As opiate addiction continues to grab public attention across the country, a Washington State University professor is leading a research project she hopes will give doctors and patients options other than prescription painkillers.
Marian Wilson, a professor in the WSU College of Nursing, is leading a research project aimed at defining the link between sleep and chronic pain.
"There's a small body of literature that suggests that pain and sleep correlate — bad sleep goes with bad pain," she says in a statement. "But we don't know for sure which comes first. 'Is my pain worse because I've slept poorly, or was my pain so bad that I couldn't sleep?'"
Wilson's research is a subproject of a larger study into the effectiveness of self-hypnosis and mindfulness meditation to treat chronic pain among military veterans. The subproject is funded by a federal grant for $305,651 from the National Center for Complementary and Integrative Health, part of the National Institutes of Health.
Wilson's contribution will focus on sleep patterns of a portion of the veterans participating in the parent study and will include data from sleep-monitoring devices and surveys filled out by participants.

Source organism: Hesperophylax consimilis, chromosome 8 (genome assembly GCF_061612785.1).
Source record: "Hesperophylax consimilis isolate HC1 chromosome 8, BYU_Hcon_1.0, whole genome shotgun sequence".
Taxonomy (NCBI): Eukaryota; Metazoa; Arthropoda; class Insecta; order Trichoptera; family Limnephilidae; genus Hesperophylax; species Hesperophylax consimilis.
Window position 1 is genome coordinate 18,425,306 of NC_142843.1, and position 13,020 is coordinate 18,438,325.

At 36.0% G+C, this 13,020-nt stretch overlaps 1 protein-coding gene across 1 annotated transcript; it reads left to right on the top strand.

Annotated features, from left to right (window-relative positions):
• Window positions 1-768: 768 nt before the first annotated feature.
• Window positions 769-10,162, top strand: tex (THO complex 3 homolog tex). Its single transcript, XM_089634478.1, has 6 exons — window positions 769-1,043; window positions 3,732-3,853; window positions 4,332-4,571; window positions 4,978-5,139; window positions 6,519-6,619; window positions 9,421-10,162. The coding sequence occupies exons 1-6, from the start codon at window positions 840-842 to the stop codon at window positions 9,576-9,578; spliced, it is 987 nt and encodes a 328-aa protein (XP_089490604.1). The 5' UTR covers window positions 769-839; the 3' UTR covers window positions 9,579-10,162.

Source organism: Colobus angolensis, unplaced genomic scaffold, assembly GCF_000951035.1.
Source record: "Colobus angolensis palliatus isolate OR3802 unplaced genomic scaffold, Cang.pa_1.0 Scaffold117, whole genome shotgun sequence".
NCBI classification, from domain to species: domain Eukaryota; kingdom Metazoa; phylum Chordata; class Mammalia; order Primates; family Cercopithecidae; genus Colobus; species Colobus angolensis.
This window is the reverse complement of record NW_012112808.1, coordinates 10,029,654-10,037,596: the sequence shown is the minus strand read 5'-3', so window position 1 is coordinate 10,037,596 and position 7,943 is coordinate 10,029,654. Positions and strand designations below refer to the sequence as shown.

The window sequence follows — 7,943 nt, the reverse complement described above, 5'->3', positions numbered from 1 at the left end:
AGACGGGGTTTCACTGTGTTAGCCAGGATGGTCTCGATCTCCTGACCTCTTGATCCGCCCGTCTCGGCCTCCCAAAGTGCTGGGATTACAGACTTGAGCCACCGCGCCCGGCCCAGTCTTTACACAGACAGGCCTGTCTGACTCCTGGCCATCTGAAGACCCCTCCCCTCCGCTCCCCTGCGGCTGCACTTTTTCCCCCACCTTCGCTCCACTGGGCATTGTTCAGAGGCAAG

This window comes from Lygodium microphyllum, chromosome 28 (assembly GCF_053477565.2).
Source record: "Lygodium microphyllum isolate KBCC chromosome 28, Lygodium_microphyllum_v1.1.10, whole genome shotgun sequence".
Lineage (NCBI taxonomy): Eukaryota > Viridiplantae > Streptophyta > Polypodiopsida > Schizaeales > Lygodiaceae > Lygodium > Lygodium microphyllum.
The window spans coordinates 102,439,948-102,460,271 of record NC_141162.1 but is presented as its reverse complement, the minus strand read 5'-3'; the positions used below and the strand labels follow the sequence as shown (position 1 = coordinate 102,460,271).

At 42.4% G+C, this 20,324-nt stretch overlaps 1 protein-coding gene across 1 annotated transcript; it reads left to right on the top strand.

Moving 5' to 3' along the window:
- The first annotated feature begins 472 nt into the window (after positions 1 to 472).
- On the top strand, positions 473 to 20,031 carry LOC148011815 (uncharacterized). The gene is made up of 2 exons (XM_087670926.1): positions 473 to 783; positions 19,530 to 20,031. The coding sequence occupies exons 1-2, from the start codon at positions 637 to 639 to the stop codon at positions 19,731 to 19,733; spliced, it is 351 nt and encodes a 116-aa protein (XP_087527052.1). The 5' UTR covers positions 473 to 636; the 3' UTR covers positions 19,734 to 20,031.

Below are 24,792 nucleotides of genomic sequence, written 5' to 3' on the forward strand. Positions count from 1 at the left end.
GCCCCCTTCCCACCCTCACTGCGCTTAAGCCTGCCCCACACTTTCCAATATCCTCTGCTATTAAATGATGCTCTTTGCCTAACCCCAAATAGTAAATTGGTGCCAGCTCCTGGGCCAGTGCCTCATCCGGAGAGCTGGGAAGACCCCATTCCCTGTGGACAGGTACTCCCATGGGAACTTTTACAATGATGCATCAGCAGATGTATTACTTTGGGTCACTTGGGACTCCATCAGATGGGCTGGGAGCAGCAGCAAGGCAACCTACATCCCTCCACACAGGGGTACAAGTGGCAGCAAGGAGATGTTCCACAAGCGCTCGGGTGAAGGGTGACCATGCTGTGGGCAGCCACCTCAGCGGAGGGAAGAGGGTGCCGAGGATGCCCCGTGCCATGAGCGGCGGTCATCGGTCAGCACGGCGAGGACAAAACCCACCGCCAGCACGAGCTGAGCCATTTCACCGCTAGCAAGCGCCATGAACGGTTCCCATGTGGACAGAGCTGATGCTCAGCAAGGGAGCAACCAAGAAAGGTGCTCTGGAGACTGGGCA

The Centers for Disease Control and Prevention came out with new guidelines
for doctors prescribing opioids for pain, which encourages the use of non-opioid pain management and recommends prescribing the lowest possible dosage, when necessary.
The CDC also released data last week showing more a massive spike in opioid-related deaths
, with more than 30,000 for the first time in recent history. Notably, the CDC data includes deaths that involve opioids and other drugs
The data also indicates that deaths related to heroin, a street-level opiate that's typically cheaper option than prescription pain pills, surpassed those attributed to those painkillers such as oxycodone.
Finally, the Washington Post
reports, heroin-related deaths surpassed gun homicides in 2015. That's significant considering the fact that gun homicides outnumbered heroin deaths by about 5-to-1 less than a decade ago.
"We're sending people home from tooth extractions and minor surgeries with a month's supply of opioids," Wilson says, adding that even just two weeks of daily opioid use can cause physical dependence.
"As a result, we've got opioids in almost every house in America and people becoming addicts and ending up in the methadone clinic," she says.